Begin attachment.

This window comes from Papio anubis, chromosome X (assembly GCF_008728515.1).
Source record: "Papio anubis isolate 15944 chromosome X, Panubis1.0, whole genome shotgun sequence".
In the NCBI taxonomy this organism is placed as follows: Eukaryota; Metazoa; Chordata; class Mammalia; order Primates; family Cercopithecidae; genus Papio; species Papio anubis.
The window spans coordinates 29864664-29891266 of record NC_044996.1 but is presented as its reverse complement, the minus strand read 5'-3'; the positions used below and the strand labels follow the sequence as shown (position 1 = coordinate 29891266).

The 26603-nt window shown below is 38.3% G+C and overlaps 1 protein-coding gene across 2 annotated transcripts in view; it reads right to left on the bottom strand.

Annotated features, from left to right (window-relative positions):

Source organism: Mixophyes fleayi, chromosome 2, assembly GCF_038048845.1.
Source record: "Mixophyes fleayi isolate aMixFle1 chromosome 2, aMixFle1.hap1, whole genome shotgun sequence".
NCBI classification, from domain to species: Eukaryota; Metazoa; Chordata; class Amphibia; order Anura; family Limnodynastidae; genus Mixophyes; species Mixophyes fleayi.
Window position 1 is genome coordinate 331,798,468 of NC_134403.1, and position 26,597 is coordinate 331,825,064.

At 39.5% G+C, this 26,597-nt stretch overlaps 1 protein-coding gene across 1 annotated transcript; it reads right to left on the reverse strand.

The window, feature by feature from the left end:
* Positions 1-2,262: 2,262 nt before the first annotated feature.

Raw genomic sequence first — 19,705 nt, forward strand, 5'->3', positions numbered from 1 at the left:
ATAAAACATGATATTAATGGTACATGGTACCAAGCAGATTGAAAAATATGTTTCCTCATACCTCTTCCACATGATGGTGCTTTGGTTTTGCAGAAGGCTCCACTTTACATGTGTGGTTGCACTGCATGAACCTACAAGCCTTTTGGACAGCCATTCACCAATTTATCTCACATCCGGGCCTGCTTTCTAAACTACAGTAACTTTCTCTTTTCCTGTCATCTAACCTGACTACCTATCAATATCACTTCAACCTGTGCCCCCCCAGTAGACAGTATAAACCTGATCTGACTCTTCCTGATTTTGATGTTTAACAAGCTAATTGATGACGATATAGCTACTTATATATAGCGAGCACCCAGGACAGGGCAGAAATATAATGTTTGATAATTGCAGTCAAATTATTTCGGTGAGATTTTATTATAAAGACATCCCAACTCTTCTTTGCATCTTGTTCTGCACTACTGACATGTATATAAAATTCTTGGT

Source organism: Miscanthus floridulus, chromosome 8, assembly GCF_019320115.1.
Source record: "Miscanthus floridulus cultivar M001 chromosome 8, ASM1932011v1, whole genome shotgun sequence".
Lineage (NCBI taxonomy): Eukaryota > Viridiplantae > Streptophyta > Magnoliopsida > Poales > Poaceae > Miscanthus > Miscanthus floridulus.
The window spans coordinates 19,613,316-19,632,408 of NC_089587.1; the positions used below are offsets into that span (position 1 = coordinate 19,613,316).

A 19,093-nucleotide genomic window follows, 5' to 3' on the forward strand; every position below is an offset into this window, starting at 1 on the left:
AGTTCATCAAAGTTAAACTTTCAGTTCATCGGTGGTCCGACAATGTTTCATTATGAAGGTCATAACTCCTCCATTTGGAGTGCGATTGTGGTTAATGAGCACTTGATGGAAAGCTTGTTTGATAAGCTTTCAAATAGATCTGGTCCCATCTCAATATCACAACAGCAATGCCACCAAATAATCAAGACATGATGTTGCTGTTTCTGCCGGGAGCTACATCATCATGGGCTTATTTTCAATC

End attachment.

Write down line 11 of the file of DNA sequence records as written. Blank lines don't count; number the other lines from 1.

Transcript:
At 39.5% G+C, this 26,597-nt stretch overlaps 1 protein-coding gene across 1 annotated transcript; it reads right to left on the reverse strand.